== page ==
Jul 14, 2017
This proof-of-concept study uses stated preference discrete choice experiments to explore and quantify how the British public value key dimensions of a future relationship with Europe, including freedom of movement for holidays, freedom of movement for working and living, contributions to the EU, free trade with other countries, access to the EU single market for goods and services and sovereignty. The study report provides details of the technical aspects of the work, including the survey methodology, the design of the experiments and the model analysis. A companion report summarises the key policy findings. In terms of methodology, we conclude that people were able to undertake the choice experiments, even though they were complex — both because of the abstract nature of the choices and the number of attributes and levels. The resulting model indicates that those dimensions directly influencing the economy — such as free trade deals with countries outside the EU and access to the EU single-market — are valued most highly, and that preferences vary significantly by education level. Using the model results we find that Britons place a negative value on a 'no deal' option of about £14 per household per week of EU expenditure relative to the status quo (noting that the absolute values derived from the study should be used to provide order-of-magnitude estimates). Having a relationship like Norway is valued positively at about £14 per household per week of EU expenditure relative to the status quo.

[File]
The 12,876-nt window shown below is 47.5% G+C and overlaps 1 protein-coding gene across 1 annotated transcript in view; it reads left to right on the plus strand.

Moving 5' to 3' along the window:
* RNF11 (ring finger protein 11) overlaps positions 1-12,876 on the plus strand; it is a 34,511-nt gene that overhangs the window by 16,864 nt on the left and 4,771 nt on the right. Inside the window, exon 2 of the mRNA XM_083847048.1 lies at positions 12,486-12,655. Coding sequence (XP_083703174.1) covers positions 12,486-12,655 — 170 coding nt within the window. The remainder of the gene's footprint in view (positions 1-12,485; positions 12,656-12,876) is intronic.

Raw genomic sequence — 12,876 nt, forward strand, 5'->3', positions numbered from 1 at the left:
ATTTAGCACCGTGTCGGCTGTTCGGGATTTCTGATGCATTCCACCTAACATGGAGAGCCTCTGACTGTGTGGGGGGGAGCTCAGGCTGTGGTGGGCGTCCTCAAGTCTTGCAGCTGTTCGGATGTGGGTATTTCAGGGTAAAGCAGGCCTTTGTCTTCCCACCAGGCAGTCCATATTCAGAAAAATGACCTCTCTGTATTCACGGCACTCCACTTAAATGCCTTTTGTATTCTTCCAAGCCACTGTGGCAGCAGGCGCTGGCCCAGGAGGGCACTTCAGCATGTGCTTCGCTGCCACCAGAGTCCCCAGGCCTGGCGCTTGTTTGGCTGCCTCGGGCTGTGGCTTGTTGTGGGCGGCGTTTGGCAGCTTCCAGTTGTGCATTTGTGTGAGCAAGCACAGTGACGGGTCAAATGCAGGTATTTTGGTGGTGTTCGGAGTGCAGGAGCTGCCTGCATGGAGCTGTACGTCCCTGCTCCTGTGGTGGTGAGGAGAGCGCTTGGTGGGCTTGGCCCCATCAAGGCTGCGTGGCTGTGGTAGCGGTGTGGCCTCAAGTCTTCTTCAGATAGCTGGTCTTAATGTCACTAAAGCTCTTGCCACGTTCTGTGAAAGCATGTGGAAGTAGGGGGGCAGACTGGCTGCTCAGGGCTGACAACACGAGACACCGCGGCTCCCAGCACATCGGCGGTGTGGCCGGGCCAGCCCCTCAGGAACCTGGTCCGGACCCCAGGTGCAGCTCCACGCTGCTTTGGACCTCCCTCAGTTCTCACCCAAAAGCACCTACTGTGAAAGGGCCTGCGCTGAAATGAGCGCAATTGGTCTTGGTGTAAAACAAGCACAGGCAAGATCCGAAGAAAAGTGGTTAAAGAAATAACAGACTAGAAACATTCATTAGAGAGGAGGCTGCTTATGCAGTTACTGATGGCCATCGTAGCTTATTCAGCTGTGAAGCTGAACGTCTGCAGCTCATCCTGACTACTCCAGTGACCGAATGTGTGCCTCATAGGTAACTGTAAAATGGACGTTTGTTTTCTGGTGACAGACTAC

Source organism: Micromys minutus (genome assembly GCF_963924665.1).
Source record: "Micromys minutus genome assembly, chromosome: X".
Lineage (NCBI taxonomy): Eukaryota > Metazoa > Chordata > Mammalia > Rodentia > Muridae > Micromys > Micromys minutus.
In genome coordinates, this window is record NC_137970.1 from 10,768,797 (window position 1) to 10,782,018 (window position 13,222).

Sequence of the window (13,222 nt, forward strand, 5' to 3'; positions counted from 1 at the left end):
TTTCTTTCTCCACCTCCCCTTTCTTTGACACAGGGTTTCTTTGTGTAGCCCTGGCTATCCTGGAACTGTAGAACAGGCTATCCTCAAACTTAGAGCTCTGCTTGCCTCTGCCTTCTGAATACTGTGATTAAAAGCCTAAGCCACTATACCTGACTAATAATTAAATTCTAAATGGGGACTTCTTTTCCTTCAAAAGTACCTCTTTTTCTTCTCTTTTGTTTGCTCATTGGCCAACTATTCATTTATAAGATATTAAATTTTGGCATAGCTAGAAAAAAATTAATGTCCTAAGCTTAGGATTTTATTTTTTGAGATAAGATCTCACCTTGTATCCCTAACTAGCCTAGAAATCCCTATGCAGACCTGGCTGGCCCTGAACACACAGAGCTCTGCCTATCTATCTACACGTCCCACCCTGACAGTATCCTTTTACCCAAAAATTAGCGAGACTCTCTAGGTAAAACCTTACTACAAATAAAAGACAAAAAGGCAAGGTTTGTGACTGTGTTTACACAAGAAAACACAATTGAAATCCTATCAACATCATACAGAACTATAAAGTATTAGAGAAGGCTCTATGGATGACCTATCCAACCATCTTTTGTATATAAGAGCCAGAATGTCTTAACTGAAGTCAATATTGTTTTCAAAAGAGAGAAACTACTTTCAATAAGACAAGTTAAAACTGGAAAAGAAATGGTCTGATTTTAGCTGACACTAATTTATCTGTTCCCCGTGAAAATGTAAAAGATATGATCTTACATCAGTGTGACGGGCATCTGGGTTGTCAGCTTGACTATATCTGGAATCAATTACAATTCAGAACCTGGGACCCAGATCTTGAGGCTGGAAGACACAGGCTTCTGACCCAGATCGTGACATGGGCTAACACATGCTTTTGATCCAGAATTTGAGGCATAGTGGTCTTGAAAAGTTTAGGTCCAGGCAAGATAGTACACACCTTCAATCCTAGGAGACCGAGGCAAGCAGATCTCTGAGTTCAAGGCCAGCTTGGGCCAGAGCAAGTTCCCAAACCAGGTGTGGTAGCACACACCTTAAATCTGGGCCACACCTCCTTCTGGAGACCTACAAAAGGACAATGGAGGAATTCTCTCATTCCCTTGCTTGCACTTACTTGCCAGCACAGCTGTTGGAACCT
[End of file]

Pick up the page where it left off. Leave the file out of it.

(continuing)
Designing the stated preference discrete choice experiments
Findings from the stated preference discrete choice experiments
How can we use the choice modelling results to inform Brexit negotiations?
Methodological findings and recommendations
Fieldwork and characteristics of the survey sample
Detailed choice model results